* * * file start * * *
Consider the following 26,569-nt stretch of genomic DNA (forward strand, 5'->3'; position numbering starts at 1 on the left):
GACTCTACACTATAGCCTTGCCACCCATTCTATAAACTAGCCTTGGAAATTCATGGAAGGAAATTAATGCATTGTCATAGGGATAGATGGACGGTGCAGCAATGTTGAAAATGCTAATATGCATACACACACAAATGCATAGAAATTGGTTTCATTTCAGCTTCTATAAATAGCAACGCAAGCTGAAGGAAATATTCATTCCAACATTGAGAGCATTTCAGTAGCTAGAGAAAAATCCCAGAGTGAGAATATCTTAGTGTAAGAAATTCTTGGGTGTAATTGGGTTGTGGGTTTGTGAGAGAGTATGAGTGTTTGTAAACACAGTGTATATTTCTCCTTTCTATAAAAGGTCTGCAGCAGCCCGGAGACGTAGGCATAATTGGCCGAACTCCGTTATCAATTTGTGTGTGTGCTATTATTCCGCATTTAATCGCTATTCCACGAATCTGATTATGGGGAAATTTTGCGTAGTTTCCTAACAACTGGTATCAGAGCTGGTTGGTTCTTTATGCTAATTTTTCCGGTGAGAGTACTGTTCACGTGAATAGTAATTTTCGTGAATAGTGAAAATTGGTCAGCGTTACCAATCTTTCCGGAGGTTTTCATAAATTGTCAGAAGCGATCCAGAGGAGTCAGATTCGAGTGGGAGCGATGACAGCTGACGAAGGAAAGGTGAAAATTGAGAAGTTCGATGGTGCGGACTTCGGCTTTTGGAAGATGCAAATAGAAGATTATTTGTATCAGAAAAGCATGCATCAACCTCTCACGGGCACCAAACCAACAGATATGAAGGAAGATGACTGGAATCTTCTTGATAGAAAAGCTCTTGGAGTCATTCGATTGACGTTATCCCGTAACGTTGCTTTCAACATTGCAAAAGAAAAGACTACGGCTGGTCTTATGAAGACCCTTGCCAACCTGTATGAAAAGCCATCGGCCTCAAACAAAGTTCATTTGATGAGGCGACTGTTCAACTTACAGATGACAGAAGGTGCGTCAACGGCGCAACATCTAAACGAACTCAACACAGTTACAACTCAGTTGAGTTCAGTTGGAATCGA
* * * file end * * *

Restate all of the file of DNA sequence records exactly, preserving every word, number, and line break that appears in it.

Consider the following 26,569-nt stretch of genomic DNA (forward strand, 5'->3'; position numbering starts at 1 on the left):
GACTCTACACTATAGCCTTGCCACCCATTCTATAAACTAGCCTTGGAAATTCATGGAAGGAAATTAATGCATTGTCATAGGGATAGATGGACGGTGCAGCAATGTTGAAAATGCTAATATGCATACACACACAAATGCATAGAAATTGGTTTCATTTCAGCTTCTATAAATAGCAACGCAAGCTGAAGGAAATATTCATTCCAACATTGAGAGCATTTCAGTAGCTAGAGAAAAATCCCAGAGTGAGAATATCTTAGTGTAAGAAATTCTTGGGTGTAATTGGGTTGTGGGTTTGTGAGAGAGTATGAGTGTTTGTAAACACAGTGTATATTTCTCCTTTCTATAAAAGGTCTGCAGCAGCCCGGAGACGTAGGCATAATTGGCCGAACTCCGTTATCAATTTGTGTGTGTGCTATTATTCCGCATTTAATCGCTATTCCACGAATCTGATTATGGGGAAATTTTGCGTAGTTTCCTAACAACTGGTATCAGAGCTGGTTGGTTCTTTATGCTAATTTTTCCGGTGAGAGTACTGTTCACGTGAATAGTAATTTTCGTGAATAGTGAAAATTGGTCAGCGTTACCAATCTTTCCGGAGGTTTTCATAAATTGTCAGAAGCGATCCAGAGGAGTCAGATTCGAGTGGGAGCGATGACAGCTGACGAAGGAAAGGTGAAAATTGAGAAGTTCGATGGTGCGGACTTCGGCTTTTGGAAGATGCAAATAGAAGATTATTTGTATCAGAAAAGCATGCATCAACCTCTCACGGGCACCAAACCAACAGATATGAAGGAAGATGACTGGAATCTTCTTGATAGAAAAGCTCTTGGAGTCATTCGATTGACGTTATCCCGTAACGTTGCTTTCAACATTGCAAAAGAAAAGACTACGGCTGGTCTTATGAAGACCCTTGCCAACCTGTATGAAAAGCCATCGGCCTCAAACAAAGTTCATTTGATGAGGCGACTGTTCAACTTACAGATGACAGAAGGTGCGTCAACGGCGCAACATCTAAACGAACTCAACACAGTTACAACTCAGTTGAGTTCAGTTGGAATCGA